Akimbo Jersey Shores
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2. Bruder Vansant
3. Lester Stillwell
5. Great White Bull
6. Jersey Shores
Reviewed by: J.R.
// Published: 10/28/2008
The waves lap onto the shore, rolling over their own white tipped crests and eating away at the sand on the beach, pulling it into the ocean a few grains at a time. The relationship between the ocean and the sand is symbiotic and yet cannibalistic at the same time. The sand that is dragged into the ocean is caught in a swirl of weak undertow, and settles fairly quickly only a foot away from where it was taken. But on the next wave in, that same sand (or its nearby neighbor) is picked up by the next incoming wave and deposited on the shoreline.
The album begins with waves.
At first, a soft ambient recording of nature, but then the bass, guitar, and drums start rolling in, one after another, building over a pattern until the first crest — a singular sharp hit of the snare drum — that sets off the full band breaking into the full capability of their sound; like a tempest, Akimbo has started out their new album, Jersey Shores, with a thunderous roar. It's in the first line that Jon sings — "Don't forget the tide / she asks a heavy toll" — that the tone is set for the album.
After a solid output of album after album of face melting riffs for six years, Akimbo has encountered a paradigm shift. What began as a concept EP has blown up into a forty-five minute long, six song concept album about a vicious string of shark attacks along the Jersey coast in 1916. This isn't the first time we've had an encounter in the deep with Akimbo. If you'll recall, Elephantine featured a three song suite about the Megalodon.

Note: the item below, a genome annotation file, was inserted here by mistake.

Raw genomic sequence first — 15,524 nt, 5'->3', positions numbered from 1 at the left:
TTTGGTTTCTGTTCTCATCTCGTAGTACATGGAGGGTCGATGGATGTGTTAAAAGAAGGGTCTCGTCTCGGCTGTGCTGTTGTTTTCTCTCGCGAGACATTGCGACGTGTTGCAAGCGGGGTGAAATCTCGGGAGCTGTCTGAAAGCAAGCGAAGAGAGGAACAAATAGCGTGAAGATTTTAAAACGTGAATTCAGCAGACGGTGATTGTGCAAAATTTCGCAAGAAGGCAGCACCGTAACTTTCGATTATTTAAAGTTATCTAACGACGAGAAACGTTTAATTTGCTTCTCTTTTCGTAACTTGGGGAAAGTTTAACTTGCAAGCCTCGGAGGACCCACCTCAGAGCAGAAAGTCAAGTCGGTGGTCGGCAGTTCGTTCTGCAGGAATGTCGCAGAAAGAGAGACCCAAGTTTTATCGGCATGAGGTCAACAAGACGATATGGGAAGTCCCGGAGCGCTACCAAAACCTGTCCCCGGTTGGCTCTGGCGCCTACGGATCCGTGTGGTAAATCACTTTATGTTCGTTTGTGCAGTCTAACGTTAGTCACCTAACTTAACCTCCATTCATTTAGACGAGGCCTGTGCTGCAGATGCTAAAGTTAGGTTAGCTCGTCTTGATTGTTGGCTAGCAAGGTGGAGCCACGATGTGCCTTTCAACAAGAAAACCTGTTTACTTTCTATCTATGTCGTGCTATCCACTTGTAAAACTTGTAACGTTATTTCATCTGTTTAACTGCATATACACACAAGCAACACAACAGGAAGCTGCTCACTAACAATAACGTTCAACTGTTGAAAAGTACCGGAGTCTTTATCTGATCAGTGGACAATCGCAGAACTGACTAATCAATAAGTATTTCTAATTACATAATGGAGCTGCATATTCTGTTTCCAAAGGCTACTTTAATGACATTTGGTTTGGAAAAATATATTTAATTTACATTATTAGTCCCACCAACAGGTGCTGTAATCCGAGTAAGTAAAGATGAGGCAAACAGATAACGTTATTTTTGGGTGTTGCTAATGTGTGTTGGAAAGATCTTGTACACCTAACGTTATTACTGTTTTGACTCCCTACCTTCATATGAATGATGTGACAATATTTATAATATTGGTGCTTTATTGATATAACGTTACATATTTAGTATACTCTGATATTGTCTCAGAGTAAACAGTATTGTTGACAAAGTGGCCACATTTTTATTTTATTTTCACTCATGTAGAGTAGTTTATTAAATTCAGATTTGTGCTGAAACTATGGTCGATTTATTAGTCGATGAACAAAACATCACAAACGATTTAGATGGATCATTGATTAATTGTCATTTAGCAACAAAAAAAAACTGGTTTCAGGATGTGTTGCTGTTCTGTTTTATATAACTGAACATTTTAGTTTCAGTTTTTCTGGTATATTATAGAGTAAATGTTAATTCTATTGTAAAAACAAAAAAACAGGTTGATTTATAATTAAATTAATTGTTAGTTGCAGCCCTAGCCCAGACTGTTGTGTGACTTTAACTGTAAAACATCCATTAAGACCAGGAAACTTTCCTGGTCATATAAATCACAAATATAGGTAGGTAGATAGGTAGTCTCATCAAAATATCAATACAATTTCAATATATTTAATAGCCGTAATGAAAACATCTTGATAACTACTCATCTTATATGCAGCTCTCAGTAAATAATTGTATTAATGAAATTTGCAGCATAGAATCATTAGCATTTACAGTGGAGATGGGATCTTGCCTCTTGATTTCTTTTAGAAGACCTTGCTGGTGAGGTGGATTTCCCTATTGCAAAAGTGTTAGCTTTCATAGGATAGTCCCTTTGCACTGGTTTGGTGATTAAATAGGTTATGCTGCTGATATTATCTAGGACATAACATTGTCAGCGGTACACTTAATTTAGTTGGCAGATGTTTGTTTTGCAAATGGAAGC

The most notable change for Jersey Shores is the introduction of repetition and its correlation to the ambient interludes that tie the twelve minute songs together into cohesive movements. "Lester Stillwell" starts familiarly with a driving bass riff reminiscent of violent 80s hardcore, guitar flares calling back to the early days of heavy metal, and Nat channeling as much Bonham into his kick foot as possible. What's unexpected is the short transition into a slow bluesy shuffle that builds into a heavy pounding rhythm with Aaron ripping some of the most musical solos to grace heavy and loud modern music. His guitar playing on Jersey Shores is the missing element that rounds out the band Nat and Jon started ten years ago. It comes back at the start of "Rogue" as well, the following track, which features a droning heavy rhythm behind Aaron's secret weapon spacey guitar effects and bass wizardry that only Jon can seem to pull off, and finally making good on the reference to Nirvana as a constant influence of the band.
The overall effect of the album, however, is closer to a German Expressionist film. F.W. Munau's Nosferatu had story issues, plot hiccups, and shaky technique. And yet, the viewer can't help but be utterly terrorized by watching the film. Murnau created an atmosphere through shadow and composition that appealed directly to the emotional side of human beings. Similarly, Fritz Lang's sprawling Metropolis used the same elements to create a dreadful vision of a mechanized future in which the workers would be forced to work and live underground while the bourgeoisie would live in castle like structures that scraped the underbellies of the clouds.